The side-characters are, alas, rather flimsy. Trevor’s Fated Mate (a term which is thrown around to exhaustion) Ryan is rich, strong, and dotes on Trevor. We don’t really get too much more insight into his character than that. The one character who does have an arc goes from potential antagonist to ally to friend appears to change course at the drop of a hat (or a single revelation).

Then there’s the exposition dump. We learn a lot about werewolf pack dynamics, rules, ranks, and how the packs relate to each other. There’s nothing wrong with this, but 1. Don’t give all of the information at once in pages after pages, and 2. Ask whether each bit of information is relevant to the plot. Unfortunately, at least 50% of the information given is not, and can actually be quite distracting (like why are werewolf ranks Greek letters, until they’re not?).

Then there’s the plot. The blurb suggests the wolf murders are central to the plot, but in reality, they are peripheral. The how and why of them is given very early on, so there’s not much mystery there. Plot points need to be made, but do so efficiently. I don’t need to know what bus a character took and what transfers needed to be made to do so. This can all be dispatched with a single sentence. There is also an entire subplot about misdeeds at Trevor’s workplace that has zero impact on the overall plot and could be cut completely. I also think the plot twist in the final 10% of the book could be eliminated completely and the book would be stronger for it, but that is my own personal preference.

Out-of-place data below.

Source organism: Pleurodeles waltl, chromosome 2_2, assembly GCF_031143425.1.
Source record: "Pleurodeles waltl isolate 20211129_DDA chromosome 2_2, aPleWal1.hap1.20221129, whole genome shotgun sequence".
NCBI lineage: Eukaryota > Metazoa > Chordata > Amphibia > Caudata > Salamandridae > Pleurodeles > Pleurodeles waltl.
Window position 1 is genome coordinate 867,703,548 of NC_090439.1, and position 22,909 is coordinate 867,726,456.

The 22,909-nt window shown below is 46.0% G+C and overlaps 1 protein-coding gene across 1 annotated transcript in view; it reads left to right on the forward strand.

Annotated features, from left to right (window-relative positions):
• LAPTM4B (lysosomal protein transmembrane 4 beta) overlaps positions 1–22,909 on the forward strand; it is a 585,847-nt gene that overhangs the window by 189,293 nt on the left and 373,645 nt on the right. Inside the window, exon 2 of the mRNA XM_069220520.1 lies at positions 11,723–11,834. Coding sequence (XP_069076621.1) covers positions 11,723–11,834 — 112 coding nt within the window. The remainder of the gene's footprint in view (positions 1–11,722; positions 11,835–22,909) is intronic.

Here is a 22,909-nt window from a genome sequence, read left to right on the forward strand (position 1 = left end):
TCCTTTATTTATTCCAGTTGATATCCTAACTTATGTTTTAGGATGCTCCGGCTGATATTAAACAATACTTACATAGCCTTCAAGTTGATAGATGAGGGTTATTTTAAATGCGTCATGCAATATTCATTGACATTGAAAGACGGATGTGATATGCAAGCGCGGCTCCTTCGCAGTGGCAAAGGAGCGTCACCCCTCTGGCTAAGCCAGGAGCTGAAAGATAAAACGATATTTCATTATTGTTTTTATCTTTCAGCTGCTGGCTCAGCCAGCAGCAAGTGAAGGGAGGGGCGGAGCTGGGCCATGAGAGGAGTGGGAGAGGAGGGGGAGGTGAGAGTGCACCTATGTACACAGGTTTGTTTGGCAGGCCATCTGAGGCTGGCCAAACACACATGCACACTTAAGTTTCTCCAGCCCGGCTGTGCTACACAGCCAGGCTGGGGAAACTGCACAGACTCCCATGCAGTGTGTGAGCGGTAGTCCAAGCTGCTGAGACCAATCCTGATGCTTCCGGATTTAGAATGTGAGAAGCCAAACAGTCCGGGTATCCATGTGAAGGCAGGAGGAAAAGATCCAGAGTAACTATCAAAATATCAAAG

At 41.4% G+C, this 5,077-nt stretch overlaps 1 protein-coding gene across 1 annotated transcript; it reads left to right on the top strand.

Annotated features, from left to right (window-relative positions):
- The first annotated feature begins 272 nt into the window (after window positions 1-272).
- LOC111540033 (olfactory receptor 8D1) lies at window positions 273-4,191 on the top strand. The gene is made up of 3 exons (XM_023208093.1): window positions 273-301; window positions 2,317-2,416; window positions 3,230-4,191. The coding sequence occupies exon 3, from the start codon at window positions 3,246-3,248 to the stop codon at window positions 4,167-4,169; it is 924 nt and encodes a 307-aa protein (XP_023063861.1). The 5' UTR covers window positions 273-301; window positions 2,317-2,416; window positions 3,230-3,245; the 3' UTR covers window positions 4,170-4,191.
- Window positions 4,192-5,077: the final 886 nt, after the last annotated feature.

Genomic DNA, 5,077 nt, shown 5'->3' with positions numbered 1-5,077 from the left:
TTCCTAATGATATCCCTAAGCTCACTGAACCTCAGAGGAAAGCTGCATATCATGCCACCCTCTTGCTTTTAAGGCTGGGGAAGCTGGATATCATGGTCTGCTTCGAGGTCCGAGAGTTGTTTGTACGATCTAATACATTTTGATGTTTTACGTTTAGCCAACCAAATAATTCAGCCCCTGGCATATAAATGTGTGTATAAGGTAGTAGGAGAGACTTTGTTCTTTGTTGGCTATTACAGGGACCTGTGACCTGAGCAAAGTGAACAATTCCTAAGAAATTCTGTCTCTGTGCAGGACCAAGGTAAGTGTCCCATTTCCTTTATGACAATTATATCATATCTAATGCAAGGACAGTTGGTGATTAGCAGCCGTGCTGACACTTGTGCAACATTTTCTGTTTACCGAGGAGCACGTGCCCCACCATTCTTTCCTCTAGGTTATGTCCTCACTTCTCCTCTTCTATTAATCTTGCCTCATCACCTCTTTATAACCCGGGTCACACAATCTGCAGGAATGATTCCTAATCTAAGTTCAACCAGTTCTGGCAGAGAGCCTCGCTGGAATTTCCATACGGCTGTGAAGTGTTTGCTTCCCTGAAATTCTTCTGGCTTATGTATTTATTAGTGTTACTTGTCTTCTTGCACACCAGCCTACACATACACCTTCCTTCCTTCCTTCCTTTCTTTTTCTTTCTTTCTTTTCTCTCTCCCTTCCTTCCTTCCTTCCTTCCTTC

Finally, while spell checking is a great thing, it completely misses homophones. There were many incorrect homophones in the text, which was distracting. On the bright side, the book cover design is quite nice, a welcome diversion from the usual style of the genre.

I’m afraid I cannot recommend Ghost Wolf in its present form. Perhaps if it is re-edited and revised at a later date it may be worth reading, though.

Book Review: Blackbird in the Reeds, by Sam Burns

Devon Murphy has never believed that there were fairies at the bottom of the garden, but when he’s in an accident on his way to his grandmother’s house and comes face to face with the biggest, baddest wolf he’s ever seen, he’s forced to reconsider.

When his grandmother asks him to look into a string of suspicious accidents, he finds a much bigger mystery to unravel. From his childhood best friend to the too-attractive Deputy Wade Hunter, everyone in Rowan Harbor seems to have something to hide. Devon has to get to the bottom of it all before the accidents turn deadly.

Blackbird in the Reeds, by Sam Burns

Rating: 4.5 out of 5